IRWINDALE, Calif. — The makers of the popular Sriracha chili sauce are facing a lawsuit from this Southern California town claiming the odor from its facility is a public nuisance.
Outside Huy Fong Foods’ Irwindale plant Wednesday morning, you couln’t smell a thing until trucks carrying loads of jalapeño chili peppers arrived. Even then, the smell is faint, pleasant even, like chili peppers mixed with garlic.
The plant sits on the edge of town 20 miles east of Los Angeles next to a Sparkletts bottled water facility and across from a liquor store. It’s an area dominated by industrial parks and gravel pits. Semi-trucks rumble down the roads.
“Approximately a month ago, city officials began receiving complaints,” Irwindale City Attorney Fred Galante said. The odor from the plant has been burning residents’ throats and causing eye irritation and headaches. Residents have had to go indoors or leave the area temporarily until the odor subsided. Galante said he can smell the facility at City Hall, more than a mile away.
The plant previously operated at 10% capacity, but has ramped up production to 40%, Galante said. It’s unclear if the facility has scaled back production since the lawsuit was filed. A Huy Fong Foods spokesperson would not answer questions about changes in production.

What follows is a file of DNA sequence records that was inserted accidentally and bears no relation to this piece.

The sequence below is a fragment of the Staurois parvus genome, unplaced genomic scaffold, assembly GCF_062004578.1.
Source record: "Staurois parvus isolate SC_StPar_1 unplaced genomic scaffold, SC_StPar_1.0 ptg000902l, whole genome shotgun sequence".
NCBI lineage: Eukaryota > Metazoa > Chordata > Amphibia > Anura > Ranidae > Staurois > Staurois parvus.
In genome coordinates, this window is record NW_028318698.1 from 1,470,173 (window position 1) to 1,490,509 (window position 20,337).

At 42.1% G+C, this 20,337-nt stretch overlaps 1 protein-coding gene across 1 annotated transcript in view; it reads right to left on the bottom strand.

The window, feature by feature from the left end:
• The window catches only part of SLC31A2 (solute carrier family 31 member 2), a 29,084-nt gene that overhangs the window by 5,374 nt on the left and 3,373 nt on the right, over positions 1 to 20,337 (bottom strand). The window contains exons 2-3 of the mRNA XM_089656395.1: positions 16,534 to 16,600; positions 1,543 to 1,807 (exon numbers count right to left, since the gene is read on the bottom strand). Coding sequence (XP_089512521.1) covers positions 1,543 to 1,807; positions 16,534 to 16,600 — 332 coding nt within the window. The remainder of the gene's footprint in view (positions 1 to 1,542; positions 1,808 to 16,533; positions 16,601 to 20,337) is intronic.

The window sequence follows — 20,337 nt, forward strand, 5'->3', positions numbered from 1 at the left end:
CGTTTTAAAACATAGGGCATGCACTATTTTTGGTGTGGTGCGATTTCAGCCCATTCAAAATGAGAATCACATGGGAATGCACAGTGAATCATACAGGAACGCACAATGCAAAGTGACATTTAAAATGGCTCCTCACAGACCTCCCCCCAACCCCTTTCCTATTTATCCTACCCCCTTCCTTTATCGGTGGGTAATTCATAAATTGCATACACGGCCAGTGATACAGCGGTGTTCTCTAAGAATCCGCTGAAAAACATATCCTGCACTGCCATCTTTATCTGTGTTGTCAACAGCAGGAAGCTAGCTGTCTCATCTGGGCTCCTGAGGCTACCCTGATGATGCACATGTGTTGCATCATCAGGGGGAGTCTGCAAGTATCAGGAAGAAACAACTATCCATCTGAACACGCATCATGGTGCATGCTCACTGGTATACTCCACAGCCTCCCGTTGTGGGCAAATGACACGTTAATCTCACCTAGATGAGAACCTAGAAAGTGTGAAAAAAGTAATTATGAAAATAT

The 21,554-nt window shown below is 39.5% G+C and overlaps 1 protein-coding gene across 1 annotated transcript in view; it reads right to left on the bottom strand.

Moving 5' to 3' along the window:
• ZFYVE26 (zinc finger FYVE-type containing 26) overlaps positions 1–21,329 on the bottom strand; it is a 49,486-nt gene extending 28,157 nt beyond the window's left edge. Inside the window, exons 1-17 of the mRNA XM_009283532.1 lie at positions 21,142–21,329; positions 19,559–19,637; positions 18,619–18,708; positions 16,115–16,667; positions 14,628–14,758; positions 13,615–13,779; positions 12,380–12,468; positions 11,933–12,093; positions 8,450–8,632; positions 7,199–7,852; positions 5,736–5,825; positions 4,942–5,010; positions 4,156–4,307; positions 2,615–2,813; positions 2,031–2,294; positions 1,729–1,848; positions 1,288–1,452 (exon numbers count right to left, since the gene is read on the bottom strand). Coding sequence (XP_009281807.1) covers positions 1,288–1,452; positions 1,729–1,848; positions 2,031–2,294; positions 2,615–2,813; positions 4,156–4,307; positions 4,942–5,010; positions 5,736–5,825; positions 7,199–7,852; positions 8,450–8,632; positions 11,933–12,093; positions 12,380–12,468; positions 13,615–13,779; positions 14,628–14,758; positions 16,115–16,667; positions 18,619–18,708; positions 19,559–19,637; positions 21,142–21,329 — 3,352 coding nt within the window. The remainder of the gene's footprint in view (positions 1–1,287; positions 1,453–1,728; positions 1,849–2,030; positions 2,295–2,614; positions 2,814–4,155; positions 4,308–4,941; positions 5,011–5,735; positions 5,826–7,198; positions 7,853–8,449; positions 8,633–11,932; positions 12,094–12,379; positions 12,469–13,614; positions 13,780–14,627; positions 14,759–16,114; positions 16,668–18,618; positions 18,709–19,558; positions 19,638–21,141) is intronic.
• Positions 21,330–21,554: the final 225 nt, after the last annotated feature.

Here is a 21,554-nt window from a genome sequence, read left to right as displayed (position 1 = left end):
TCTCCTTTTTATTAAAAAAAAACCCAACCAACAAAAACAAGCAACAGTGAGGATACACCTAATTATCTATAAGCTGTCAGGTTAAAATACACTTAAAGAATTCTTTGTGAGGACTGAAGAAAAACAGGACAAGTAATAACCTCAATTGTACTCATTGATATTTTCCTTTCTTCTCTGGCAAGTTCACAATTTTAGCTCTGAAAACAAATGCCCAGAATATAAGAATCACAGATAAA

Nearly two dozen members of the media were at the plant Wednesday morning. Each received a face mask. After a 2.5-hour wait, the company canceled a tour of the facility, citing an “inspection” that was taking place, but the company did not elaborate.
The city approached Huy Fong Foods about the odor and “the initial response was positive,” Galante said. The company said they would install equipment that would lessen their production’s impact, but “it’s clear that whatever they installed is ineffective,” Galante said. The complaints are still coming in.
Rafael Gomez, who lives down the street from the plant, said the odor causes him and his children to cough, tear up, and have headaches. “I smelled it a half a mile away the other day when I was picking my kids up at school,” he told the Associated Press.
Monday, the city filed a lawsuit in the Los Angeles County Superior Court, and although it seeks “an informal solution,” Galante said Irwindale will seek a restraining order for the company.
David Tran, chief executive and founder of Huy Fong Foods, told the Los Angeles Times if the city shuts down the plant, the price of Sriracha will increase.
The popular hot sauce is named for a city in Thailand. In 2012, 20 million bottles were produced. It’s more expensive per gallon than gasoline.
“If it doesn’t smell, we can’t sell,” Tran told the paper. “If the city shuts us down, the price of Sriracha will jump a lot.”